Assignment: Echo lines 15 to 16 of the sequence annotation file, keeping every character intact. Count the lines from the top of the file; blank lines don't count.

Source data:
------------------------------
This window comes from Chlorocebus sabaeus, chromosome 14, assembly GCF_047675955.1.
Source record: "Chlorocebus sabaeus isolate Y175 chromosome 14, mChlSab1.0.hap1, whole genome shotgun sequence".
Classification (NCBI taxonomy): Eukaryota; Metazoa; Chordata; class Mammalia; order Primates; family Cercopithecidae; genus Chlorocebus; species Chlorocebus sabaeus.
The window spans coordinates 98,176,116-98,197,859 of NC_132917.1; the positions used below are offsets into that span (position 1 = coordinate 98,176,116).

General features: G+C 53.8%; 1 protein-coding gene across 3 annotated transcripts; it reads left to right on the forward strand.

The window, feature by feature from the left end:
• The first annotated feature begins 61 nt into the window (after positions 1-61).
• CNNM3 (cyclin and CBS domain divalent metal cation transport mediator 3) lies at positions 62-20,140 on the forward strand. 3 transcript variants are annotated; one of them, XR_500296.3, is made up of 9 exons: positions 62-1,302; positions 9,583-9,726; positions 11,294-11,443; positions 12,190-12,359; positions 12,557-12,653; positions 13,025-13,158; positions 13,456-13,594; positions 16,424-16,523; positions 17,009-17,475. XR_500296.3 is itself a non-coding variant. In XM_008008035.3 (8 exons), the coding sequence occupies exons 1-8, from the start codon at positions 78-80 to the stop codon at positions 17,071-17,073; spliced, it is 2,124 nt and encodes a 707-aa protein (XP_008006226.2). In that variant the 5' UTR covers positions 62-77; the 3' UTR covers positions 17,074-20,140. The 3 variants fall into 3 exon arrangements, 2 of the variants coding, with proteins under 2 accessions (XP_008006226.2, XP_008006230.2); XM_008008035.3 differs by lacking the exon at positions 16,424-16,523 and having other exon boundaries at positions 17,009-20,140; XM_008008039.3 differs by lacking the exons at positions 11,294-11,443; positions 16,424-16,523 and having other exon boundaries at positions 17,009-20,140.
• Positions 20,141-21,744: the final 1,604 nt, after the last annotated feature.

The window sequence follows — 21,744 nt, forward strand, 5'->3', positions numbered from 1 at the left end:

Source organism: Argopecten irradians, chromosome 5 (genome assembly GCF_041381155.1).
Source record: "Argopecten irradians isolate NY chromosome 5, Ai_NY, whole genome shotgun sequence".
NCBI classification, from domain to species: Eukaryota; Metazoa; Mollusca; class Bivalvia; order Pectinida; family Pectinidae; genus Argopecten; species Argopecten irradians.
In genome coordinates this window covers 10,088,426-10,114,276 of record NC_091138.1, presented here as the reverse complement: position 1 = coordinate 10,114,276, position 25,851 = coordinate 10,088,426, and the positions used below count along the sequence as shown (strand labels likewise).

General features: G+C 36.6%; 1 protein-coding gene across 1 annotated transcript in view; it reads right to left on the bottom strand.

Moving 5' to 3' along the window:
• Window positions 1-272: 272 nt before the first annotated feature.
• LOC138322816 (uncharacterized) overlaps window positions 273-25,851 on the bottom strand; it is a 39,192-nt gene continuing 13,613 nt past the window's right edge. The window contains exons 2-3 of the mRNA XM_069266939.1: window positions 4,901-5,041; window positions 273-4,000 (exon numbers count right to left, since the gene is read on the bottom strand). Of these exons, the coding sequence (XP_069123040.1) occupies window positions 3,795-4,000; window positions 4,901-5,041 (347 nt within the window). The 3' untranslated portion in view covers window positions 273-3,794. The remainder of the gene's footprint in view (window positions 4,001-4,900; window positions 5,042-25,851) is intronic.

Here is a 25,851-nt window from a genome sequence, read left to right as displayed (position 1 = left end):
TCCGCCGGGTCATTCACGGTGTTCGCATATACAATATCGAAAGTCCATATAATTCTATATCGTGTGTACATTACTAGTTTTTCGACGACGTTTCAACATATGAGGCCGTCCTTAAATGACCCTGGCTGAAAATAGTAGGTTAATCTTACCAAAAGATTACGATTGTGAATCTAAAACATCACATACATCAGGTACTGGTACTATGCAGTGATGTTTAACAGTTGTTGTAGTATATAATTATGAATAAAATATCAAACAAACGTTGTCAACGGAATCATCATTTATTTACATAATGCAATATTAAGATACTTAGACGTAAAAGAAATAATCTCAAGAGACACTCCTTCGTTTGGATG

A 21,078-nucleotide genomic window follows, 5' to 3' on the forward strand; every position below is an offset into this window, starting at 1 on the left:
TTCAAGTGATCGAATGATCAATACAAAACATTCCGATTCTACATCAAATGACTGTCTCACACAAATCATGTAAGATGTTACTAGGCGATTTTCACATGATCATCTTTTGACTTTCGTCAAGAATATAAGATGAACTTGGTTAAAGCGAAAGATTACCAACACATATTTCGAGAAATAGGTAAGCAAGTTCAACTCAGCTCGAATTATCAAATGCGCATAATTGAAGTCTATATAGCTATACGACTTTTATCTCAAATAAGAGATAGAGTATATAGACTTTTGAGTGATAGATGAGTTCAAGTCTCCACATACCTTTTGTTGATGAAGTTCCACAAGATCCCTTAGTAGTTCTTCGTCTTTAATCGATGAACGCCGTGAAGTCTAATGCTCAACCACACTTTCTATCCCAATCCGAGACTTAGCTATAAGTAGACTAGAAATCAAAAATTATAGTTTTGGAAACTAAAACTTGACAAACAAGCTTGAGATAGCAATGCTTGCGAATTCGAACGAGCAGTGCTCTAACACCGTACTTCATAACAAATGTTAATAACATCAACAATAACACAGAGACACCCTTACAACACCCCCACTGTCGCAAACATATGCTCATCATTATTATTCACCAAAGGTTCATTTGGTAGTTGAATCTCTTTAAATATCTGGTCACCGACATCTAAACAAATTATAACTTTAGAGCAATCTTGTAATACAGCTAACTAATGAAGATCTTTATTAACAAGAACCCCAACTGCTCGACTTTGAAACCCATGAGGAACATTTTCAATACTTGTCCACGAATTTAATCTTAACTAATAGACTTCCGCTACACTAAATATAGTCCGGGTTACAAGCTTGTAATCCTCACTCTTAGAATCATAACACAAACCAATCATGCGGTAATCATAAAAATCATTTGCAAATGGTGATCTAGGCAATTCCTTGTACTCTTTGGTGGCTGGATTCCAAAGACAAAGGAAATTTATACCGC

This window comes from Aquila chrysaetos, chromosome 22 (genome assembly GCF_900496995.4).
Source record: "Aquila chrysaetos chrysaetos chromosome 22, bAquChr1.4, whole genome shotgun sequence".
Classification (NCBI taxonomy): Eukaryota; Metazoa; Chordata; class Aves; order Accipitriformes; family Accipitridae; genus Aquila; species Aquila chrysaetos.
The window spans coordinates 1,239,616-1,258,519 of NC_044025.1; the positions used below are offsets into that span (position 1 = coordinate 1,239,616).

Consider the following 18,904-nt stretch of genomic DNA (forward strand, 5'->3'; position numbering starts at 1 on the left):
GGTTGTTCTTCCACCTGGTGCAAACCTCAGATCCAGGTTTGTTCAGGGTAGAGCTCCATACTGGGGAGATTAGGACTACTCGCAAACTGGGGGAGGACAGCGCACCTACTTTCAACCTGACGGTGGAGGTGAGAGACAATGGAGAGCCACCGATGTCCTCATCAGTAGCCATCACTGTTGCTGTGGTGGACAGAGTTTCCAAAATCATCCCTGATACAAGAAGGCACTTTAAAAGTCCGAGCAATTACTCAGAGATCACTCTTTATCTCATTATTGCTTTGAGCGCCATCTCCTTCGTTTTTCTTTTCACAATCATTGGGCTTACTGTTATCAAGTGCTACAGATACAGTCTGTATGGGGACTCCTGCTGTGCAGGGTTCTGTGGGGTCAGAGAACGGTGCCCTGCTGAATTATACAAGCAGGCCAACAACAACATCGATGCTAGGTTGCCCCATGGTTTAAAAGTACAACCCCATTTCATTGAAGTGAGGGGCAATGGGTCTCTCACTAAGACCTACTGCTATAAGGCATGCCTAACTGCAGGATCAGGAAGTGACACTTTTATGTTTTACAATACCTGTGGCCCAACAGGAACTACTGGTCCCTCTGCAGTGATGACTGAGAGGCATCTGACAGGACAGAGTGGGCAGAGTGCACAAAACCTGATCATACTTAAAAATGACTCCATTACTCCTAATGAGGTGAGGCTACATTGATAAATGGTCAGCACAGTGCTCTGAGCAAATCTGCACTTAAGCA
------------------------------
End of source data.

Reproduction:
General features: G+C 36.6%; 1 protein-coding gene across 1 annotated transcript in view; it reads right to left on the bottom strand.

Moving 5' to 3' along the window: